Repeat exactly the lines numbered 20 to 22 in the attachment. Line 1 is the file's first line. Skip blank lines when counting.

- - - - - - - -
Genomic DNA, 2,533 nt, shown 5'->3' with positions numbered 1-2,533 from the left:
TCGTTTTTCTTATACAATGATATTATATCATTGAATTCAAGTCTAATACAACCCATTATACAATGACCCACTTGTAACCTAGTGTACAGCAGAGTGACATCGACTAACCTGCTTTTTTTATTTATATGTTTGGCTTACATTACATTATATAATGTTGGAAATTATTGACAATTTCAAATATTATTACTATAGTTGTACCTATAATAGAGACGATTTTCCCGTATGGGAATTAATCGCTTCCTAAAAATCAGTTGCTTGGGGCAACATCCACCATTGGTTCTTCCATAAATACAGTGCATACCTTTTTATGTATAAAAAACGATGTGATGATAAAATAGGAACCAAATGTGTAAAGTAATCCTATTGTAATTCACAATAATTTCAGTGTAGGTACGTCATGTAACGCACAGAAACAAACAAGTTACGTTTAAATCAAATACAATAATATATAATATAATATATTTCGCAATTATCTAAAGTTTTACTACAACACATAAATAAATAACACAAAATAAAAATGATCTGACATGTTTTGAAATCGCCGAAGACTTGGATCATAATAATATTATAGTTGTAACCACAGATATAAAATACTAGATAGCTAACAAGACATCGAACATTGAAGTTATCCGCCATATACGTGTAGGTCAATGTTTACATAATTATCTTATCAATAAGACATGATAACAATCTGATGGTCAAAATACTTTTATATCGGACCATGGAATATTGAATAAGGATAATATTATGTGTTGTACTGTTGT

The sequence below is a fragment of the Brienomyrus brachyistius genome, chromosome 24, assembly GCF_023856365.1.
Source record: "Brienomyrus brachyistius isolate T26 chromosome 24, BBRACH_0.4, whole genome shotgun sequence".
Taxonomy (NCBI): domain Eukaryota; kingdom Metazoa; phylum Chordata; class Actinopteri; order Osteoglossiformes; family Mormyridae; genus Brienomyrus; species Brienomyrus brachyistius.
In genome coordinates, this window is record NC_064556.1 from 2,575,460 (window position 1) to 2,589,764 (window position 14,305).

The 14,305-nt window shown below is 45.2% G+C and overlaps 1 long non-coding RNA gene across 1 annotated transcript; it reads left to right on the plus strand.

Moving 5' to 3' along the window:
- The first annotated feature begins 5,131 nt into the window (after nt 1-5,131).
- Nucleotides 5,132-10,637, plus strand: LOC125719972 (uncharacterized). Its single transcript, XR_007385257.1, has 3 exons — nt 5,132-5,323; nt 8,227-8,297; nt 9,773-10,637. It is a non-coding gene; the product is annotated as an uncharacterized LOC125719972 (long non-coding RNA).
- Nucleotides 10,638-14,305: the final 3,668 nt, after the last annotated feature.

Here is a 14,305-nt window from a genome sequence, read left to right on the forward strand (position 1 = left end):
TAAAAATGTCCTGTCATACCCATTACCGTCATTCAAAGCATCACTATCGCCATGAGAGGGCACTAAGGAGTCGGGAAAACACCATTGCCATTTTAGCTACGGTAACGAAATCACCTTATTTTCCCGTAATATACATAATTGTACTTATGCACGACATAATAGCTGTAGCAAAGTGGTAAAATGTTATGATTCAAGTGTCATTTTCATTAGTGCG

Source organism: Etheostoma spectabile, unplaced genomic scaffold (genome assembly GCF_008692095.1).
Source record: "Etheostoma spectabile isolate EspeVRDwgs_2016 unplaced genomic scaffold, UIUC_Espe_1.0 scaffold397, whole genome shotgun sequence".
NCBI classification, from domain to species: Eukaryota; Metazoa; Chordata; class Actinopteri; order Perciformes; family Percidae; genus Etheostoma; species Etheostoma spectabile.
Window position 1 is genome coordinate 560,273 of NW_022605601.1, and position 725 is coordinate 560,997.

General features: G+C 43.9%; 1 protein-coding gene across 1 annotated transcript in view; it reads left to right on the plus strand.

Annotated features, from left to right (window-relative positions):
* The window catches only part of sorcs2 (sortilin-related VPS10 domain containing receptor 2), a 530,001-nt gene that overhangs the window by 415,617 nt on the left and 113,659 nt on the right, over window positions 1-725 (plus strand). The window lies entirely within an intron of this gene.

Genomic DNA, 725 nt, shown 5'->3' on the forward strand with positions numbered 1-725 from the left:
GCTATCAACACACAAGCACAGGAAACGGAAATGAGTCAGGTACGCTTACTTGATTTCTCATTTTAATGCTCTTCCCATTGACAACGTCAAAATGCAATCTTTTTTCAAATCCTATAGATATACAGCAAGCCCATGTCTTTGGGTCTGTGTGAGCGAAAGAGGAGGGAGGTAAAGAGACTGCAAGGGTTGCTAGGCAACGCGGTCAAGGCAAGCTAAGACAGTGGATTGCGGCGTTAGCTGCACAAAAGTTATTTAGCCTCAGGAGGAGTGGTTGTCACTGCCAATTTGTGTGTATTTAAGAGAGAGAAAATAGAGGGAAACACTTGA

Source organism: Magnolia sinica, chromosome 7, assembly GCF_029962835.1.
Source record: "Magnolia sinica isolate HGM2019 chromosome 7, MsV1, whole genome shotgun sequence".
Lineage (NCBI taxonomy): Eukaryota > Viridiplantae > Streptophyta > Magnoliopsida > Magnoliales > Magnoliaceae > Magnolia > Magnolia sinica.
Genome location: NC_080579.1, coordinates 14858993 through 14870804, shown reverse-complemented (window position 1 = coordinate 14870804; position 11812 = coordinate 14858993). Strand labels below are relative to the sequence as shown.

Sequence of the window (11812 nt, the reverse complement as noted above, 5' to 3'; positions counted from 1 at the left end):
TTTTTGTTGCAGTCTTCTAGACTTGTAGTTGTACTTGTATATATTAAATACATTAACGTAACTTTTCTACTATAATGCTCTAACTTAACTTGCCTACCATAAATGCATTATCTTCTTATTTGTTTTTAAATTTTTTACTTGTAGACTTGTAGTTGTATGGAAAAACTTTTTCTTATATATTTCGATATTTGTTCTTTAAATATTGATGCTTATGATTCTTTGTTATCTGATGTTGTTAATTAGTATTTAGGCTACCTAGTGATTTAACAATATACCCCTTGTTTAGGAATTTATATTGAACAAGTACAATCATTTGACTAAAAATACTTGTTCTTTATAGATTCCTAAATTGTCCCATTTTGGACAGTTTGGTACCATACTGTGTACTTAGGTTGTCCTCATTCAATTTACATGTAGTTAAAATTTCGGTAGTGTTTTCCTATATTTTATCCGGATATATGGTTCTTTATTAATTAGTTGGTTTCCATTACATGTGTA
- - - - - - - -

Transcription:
* The window catches only part of sorcs2 (sortilin-related VPS10 domain containing receptor 2), a 530,001-nt gene that overhangs the window by 415,617 nt on the left and 113,659 nt on the right, over window positions 1-725 (plus strand). The window lies entirely within an intron of this gene.

Genomic DNA, 725 nt, shown 5'->3' on the forward strand with positions numbered 1-725 from the left:
GCTATCAACACACAAGCACAGGAAACGGAAATGAGTCAGGTACGCTTACTTGATTTCTCATTTTAATGCTCTTCCCATTGACAACGTCAAAATGCAATCTTTTTTCAAATCCTATAGATATACAGCAAGCCCATGTCTTTGGGTCTGTGTGAGCGAAAGAGGAGGGAGGTAAAGAGACTGCAAGGGTTGCTAGGCAACGCGGTCAAGGCAAGCTAAGACAGTGGATTGCGGCGTTAGCTGCACAAAAGTTATTTAGCCTCAGGAGGAGTGGTTGTCACTGCCAATTTGTGTGTATTTAAGAGAGAGAAAATAGAGGGAAACACTTGA